Government to investigate fire door industry
The fire door industry is to be investigated by the UK government, following concerns about product consistency within the sector.
In the wake of 2017’s Grenfell Tower disaster, the Ministry for Housing, Communities and Local Government (MHCLG) has said that nothing is more important than making sure people are safe in their homes, and that property owners should ensure that products used in their buildings meet the required standards.
In the meantime, in cases where doors have failed safety tests, building owners should contact either the contractor responsible or the supplier, and also review their building fire risk assessments to determine how quickly the doors should be replaced, the MHCLG says.
Currently, as soon as a door fails a government-commissioned safety test, the supplier is informed and asked to remove the product from the market. The company should then investigate the reason for the failure to understand what action needs to be taken.
At the same time, the government will inform National Trading Standards who will ensure local investigations are carried out to determine if and when the fire door concerned can return to market. They will also inspect the supplier’s operations and commission further investigations into other fire doors produced by the supplier as appropriate.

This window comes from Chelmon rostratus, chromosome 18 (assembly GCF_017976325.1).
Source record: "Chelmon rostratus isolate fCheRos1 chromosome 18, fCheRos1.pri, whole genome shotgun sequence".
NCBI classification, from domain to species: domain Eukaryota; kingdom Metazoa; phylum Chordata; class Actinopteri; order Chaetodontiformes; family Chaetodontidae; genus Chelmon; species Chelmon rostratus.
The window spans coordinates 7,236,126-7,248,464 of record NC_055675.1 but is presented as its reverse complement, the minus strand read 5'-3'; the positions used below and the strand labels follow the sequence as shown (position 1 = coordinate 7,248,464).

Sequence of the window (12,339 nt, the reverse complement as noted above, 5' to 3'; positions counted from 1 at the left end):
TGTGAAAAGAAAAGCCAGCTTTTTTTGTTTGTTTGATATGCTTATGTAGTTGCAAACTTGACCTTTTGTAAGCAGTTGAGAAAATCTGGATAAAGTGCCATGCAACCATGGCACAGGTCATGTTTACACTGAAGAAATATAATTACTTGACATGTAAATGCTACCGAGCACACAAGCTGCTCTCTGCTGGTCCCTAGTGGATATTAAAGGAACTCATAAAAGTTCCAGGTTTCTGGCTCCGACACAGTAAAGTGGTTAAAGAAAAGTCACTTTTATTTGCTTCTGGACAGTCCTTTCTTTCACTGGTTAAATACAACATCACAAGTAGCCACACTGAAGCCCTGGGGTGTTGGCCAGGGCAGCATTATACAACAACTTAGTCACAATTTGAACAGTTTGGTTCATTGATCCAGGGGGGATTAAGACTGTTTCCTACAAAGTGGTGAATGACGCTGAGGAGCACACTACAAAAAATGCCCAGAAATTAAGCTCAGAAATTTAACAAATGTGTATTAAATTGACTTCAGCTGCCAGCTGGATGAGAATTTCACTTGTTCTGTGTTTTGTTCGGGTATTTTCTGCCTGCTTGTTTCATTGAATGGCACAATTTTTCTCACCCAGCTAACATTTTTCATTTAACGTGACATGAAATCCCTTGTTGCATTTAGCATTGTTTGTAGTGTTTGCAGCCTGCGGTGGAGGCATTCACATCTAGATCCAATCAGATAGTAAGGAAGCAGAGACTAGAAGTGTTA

Advice to occupiers
The MHCLG says that in the event of a fire, residents and guests should follow existing fire procedures, and that ‘fire doors are specially engineered doors designed to contain fire for a period of time,’ that ‘work as part of a layered fire protection system within a building’.
The ministry adds that, while its ‘investigations may suggest a particular fire door might not perform to the required standard, all doors can provide protection in a fire when closed’.
Meanwhile, ‘building owners and residents should ensure all fire doors are kept in good condition and the self-closing mechanism working correctly. Deficiencies should be reported to the landlord or managing agent. Doors and the self-closing mechanism should not be removed as this increases the safety risk. Occupiers should test their smoke alarms regularly.’